“We showed up with paint and wearing old clothes on a weekend,” she said. “We were walking through the halls when we were challenged by security. They thought we were breaking into the state capitol. I had to show my ID.”
She also had to show police that all materials were removed after the painting was completed, she said, because to leave them there was deemed a security risk.
“That was one of the funniest things that happened to me while I was in office.”
Now that she’s been relaxing for awhile, Sayward said she’s had a chance to think over what the job meant to her.
“I miss the people, the job itself, but the politics gets in the way of good government. And the politics is always there. You have to deal with it.”
She was in the Republican minority in the Assembly, which made it even more difficult to pass legislation, she said.
Her district included all of Warren and Hamilton counties; Essex County except for one town, St. Armand; and the Adirondack Park towns in northern Saratoga County.
“My whole district was in the Adirondack Park. I was the only person serving in the North Country who lived in the park. My passion has always been Adirondack issues and still is.”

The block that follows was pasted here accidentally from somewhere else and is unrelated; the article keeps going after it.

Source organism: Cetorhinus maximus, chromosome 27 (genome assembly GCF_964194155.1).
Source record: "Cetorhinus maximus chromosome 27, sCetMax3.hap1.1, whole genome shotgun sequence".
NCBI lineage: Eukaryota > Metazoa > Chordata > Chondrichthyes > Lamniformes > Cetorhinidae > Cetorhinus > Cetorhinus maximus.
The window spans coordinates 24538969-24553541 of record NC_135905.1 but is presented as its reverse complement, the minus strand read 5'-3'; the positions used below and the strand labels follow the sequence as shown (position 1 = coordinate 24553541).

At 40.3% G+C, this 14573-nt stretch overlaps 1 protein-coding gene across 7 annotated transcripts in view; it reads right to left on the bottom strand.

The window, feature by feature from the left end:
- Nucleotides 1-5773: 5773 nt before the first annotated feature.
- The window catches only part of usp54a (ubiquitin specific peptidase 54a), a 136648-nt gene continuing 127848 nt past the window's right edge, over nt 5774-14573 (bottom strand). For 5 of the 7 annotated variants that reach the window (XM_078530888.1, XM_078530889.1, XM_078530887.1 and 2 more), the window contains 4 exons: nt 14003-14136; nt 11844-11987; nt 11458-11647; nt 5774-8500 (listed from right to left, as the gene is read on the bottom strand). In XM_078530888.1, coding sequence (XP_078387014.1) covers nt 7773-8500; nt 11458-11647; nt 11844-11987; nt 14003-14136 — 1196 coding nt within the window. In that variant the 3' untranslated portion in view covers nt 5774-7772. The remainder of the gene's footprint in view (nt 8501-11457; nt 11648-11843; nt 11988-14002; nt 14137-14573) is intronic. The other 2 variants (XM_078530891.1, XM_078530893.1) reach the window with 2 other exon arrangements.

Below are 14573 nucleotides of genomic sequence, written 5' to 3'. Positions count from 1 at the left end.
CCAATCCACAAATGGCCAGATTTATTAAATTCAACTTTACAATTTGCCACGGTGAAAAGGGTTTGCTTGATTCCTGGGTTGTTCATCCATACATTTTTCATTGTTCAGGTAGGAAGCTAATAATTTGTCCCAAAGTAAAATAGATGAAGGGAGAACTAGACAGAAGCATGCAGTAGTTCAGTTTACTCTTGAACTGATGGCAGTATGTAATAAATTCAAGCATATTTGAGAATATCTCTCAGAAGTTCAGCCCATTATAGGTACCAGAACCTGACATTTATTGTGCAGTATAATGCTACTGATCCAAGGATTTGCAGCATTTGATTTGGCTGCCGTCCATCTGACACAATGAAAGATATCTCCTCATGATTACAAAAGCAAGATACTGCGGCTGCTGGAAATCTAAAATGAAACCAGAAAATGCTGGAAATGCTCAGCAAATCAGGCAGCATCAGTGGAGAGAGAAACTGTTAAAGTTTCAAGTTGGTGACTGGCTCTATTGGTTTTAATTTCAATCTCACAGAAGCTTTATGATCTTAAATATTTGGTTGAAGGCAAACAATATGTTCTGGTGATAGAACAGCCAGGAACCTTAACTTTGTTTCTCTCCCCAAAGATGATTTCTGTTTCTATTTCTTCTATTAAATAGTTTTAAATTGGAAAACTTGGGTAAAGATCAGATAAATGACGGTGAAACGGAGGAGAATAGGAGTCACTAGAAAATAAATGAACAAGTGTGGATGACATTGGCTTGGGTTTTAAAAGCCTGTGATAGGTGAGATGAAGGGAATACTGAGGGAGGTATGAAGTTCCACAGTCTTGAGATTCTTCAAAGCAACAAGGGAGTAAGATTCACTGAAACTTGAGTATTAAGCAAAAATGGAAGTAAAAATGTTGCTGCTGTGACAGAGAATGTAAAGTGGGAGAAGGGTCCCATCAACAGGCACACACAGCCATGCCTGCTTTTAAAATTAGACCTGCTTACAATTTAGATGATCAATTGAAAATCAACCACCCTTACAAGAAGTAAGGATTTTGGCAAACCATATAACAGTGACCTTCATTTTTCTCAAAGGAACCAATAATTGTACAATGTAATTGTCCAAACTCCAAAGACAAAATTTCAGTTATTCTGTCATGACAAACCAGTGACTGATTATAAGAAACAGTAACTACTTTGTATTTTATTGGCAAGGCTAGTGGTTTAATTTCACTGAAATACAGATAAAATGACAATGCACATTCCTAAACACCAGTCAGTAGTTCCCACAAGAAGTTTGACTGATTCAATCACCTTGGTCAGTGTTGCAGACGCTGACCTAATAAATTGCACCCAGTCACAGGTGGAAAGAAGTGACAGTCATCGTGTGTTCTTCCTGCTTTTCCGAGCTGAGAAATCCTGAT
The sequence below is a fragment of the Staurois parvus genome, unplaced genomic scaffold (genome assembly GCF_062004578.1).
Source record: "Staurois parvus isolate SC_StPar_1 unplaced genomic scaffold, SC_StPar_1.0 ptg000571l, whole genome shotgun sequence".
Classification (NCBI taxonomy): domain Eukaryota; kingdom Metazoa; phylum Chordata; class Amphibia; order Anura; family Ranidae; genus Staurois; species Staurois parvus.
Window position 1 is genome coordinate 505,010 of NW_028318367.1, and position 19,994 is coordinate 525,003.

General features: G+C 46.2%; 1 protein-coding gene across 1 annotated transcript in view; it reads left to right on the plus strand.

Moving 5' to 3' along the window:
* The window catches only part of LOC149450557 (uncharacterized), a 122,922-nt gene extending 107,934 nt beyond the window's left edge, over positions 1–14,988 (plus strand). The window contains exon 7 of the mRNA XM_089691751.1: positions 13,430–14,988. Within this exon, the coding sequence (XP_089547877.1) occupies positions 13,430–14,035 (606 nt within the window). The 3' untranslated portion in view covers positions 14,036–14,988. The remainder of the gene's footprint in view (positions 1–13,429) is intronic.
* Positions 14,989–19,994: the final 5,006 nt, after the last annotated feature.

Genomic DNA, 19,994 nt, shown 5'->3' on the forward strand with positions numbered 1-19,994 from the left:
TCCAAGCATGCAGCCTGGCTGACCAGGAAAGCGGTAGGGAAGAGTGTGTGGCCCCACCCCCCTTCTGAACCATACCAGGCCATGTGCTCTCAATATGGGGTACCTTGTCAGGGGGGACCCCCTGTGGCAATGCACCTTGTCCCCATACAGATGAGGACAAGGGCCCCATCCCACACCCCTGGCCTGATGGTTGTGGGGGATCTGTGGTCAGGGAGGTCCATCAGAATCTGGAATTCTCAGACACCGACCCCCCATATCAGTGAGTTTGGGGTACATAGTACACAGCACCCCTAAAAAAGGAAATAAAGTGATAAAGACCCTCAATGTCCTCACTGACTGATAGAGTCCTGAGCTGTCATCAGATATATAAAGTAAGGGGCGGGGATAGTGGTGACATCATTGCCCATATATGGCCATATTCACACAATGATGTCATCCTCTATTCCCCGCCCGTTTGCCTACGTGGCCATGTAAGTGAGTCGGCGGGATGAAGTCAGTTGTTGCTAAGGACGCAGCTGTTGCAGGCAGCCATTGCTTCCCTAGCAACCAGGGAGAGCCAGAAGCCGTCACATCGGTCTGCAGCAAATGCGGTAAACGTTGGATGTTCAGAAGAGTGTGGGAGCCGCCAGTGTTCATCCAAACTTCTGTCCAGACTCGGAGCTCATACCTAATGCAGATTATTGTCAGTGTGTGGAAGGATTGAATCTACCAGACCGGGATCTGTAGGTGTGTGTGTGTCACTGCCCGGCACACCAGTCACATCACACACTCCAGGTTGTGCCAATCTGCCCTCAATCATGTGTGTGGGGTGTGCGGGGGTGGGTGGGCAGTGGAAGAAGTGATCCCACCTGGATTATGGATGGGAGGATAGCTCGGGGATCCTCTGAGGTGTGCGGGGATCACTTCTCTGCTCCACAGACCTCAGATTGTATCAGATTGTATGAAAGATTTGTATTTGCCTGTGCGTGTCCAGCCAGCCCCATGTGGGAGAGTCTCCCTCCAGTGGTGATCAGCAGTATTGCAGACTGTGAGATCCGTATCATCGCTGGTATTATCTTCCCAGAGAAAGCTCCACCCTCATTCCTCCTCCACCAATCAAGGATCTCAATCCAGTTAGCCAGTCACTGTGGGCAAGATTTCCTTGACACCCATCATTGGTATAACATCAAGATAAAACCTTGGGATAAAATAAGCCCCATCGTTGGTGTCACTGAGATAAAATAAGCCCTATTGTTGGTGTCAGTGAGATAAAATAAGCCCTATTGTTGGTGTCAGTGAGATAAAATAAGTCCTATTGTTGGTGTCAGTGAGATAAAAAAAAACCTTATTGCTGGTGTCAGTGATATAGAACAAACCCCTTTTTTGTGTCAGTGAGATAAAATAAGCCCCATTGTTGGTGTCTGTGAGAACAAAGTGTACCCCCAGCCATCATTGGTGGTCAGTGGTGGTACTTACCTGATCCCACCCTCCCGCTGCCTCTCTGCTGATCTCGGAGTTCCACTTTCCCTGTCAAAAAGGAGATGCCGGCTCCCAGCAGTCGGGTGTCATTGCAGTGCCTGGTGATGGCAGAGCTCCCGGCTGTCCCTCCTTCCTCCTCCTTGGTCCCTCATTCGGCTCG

While in the Assembly, she formed the Adirondack Caucus with Assemblywoman Janet Duprey (R-Peru).
“Janet Duprey and I brought a contingent of legislators to Newcomb, and we stayed at the SUNY ESF (College of Environmental Science and Forestry) campus. We took them to Blue Mountain Lake, we showed them sustainable forestry at ESF, bio-fuels.”
Sayward said efforts like that helped her gain support for Adirondack Park issues from Assembly members who ordinarily wouldn’t know what those were.
“It’s essential to make sure you reach out and let folks understand and (that you) explain your issues. A lot of New York City and Long Island issues, I was eager to learn about. When you support the issues that are important to them, you can count on them to support you.